Butter provides appreciable amounts of short- and medium-chain fatty acids, which support immune function, boost metabolism and have anti-microbial properties; that is, they fight against pathogenic microorganisms in the intestinal tract.
    Butter also provides the perfect balance of omega-3 and omega-6 fats. Arachidonic acid in butter is important for brain function, skin health and prostaglandin balance.
  • Conjugated Linoleic Acid (CLA) ...
    When butter comes from cows eating green grass, it contains high levels of conjugated linoleic acid (CLA), a compound that gives excellent protection against cancer and also helps your body build muscle rather than store fat.
  • Glycospingolipids ...
    These are a special category of fatty acids that protect against gastrointestinal infections, especially in the very young and the elderly. Children given reduced-fat milks have higher rates of diarrhea than those who drink whole milk.
  • Cholesterol ...
    Despite all of the misinformation you may have heard, cholesterol is needed to maintain intestinal health and for brain and nervous system development in the young.
  • Wulzen Factor ...
    A hormone-like substance that prevents arthritis and joint stiffness, ensuring that calcium in your body is put into your bones rather than your joints and other tissues. The Wulzen factor is present only in raw butter and cream; it is destroyed by pasteurization.

Butter and Your Health

Is butter really healthy? Let us count the ways …
  1. Heart Disease
    Butter contains many nutrients that protect against heart disease including vitamins A, D, K2, and E, lecithin, iodine and selenium. A Medical Research Council survey showed that men eating butter ran half the risk of developing heart disease as those using margarine (Nutrition Week 3/22/91, 21:12).
  2. Cancer
    The short- and medium-chain fatty acids in butter have strong anti-tumor effects. Conjugated linoleic acid (CLA) in butter from grass-fed cows also gives excellent protection against cancer.
  3. Arthritis
    The Wulzen or "anti-stiffness" factor in raw butter and also Vitamin K2 in grasss-fed butter, protect against calcification of the joints as well as hardening of the arteries, cataracts and calcification of the pineal gland. Calves fed pasteurized milk or skim milk develop joint stiffness and do not thrive.
  4. Osteoporosis
    Vitamins A, D and K2 in butter are essential for the proper absorption of calcium and phosphorus and hence necessary for strong bones and teeth.
  5. Thyroid Health
    Butter is a good source of iodine, in a highly absorbable form. Butter consumption prevents goiter in mountainous areas where seafood is not available. In addition, vitamin A in butter is essential for proper functioning of the thyroid gland.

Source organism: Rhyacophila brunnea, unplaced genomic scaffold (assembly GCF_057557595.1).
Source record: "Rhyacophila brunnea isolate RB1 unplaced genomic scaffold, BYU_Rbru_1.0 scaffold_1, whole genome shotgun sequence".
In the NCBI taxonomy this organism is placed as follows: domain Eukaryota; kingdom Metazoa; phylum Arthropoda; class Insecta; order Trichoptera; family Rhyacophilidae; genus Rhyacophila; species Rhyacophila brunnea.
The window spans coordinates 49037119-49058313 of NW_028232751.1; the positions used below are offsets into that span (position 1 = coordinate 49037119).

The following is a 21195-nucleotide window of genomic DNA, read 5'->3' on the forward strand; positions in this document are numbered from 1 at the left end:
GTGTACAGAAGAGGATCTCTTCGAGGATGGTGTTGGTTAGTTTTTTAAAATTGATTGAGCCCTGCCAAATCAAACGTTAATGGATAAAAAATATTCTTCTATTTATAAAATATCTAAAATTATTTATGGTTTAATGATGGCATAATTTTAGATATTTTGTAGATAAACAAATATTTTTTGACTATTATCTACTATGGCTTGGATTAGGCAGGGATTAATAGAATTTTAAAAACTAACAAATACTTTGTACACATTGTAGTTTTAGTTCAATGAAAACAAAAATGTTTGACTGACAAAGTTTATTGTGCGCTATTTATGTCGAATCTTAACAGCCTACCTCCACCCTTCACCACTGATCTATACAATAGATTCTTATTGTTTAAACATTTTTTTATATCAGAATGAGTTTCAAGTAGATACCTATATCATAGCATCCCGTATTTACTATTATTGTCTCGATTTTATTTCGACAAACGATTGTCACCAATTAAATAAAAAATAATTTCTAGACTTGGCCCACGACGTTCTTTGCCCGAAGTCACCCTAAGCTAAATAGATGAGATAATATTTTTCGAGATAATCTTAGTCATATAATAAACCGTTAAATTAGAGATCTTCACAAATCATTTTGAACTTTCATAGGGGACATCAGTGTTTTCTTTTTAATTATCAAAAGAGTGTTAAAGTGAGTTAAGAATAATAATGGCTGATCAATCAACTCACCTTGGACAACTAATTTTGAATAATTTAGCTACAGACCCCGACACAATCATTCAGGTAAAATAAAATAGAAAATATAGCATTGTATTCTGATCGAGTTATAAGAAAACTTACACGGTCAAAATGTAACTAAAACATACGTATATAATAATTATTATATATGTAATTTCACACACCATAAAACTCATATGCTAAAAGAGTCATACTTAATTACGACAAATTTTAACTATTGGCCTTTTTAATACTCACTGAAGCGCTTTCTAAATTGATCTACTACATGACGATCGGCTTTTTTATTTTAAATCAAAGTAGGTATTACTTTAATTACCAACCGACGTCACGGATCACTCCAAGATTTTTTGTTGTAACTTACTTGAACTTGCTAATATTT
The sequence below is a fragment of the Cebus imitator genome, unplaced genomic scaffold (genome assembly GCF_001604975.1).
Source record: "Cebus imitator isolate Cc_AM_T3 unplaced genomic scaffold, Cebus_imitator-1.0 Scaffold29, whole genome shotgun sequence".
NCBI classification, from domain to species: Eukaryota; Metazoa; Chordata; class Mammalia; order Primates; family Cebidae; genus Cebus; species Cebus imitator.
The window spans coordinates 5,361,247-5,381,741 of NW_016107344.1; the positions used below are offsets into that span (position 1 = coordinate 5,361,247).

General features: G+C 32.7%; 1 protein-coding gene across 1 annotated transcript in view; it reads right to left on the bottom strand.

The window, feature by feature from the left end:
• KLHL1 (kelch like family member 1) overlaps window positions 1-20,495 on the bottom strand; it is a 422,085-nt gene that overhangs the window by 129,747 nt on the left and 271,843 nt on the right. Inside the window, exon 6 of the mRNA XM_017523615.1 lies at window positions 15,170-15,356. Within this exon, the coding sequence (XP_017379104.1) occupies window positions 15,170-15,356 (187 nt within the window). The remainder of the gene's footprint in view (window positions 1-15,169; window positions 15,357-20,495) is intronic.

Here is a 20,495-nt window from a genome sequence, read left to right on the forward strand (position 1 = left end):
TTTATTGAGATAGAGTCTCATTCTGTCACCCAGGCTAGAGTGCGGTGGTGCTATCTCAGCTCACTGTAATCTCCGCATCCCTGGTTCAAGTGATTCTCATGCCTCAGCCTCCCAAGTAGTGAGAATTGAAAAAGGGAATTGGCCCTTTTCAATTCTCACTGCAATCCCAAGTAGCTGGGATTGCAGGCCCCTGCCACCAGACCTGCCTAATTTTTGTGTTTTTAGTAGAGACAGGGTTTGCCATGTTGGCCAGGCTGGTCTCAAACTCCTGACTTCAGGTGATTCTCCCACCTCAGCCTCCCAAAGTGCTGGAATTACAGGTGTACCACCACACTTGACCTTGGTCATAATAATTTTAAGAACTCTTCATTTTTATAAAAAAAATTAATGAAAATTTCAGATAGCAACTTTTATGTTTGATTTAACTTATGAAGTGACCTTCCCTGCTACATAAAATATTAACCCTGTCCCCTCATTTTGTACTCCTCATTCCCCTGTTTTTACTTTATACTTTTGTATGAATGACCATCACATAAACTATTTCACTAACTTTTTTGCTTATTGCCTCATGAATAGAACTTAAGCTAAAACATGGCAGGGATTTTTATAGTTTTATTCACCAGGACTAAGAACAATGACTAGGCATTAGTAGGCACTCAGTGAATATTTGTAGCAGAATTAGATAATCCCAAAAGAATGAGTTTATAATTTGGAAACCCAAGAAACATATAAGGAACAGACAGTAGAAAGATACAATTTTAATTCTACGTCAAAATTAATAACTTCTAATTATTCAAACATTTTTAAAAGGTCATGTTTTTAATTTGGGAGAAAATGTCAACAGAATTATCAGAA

6. Digestion
    Glycospingolipids in butterfat protect against gastrointestinal infection, especially in the very young and the elderly.
  7. Growth & Development
    Many factors in the butter ensure optimal growth of children, especially iodine and vitamins A, D and K2. Low-fat diets have been linked to failure to thrive in children -- yet low-fat diets are often recommended for youngsters!
  8. Asthma
    Saturated fats in butter are critical to lung function and protect against asthma.
  9. Overweight
    CLA and short- and medium-chain fatty acids in butter help control weight gain.
  10. Fertility
    Many nutrients contained in butter are needed for fertility and normal reproduction

Friday, January 03, 2014

From the kitchen with love xoxo

Thank you to everyone who joined us in our new year celebration!

2014 is only three days old, but so far so good!

Despite the frigid temperatures outside, Kismet is warm and cozy and I'm the lucky girl who gets to tend the ovens! Between rotating large trays of caramelized roots and winter vegetables,  I may occasionally be found cuddling huge bubbling pots of nourishing broths, or gleefully rejoicing in the wafts of smoked apples.  It's possible, that come April I may be pale and found staring blankly at the parsnips and celeriac, wishing for a magic spell to turn them into garden fresh haricotverts;  but at the moment I am happily snuggled in with my myriad of roots and pumpkins, and happily seasoning with  honey preserved herbs.

It's true that cooking in Vermont in the winter is drastically different than in July or August.  For one thing, FINDING fresh local food is more difficult when it's -15 degrees.  If you've managed to put away some storage crops or did a little canning or preserving the previous season, chances are you've got a whole lot of root vegetables, pickles, jams, and a bunch of random cuts of frozen meat.  Going to the coop or grocery store can offer some relief, and though a salad for dinner sounds great in late June, it's definitely not what our bodies deserve while enduring sub arctic conditions.  

It's not a surprise to me that seasonal depression disorder effects so many folks.  For me, I spend the majority of winter fantasizing about being half clothed and surrounded by green leaves and warm breezes, but for many others, seasonal depression can be a much deeper and serious illness that may present all sorts of health issues.  

I know how hard it is to stay warm and well fed during this season- but it is truly the most important thing we can do for ourselves.  At kismet, we take this sort of thing very seriously.  Each day, I meet with my kitchen team, who happen to be my best friends, and we plan the week's menus and lists of prep work based on what to feed ourselves and each other. We talk about you, our regulars, and the folks we have yet to meet, and we talk about the season.  The menus we plan are as much for my own children as they are for the rest of the world, and inspired by my honest belief that food is medicine, and that it should taste good! 

This is kismet's 8th winter, and I truly do feel that we have settled into this season with joy and readiness.  We want to feed you! And most importantly, want for you to be fed good, whole, nurturing, foods that strengthen and support you and all of the good work you do! 

From the kitchen with love,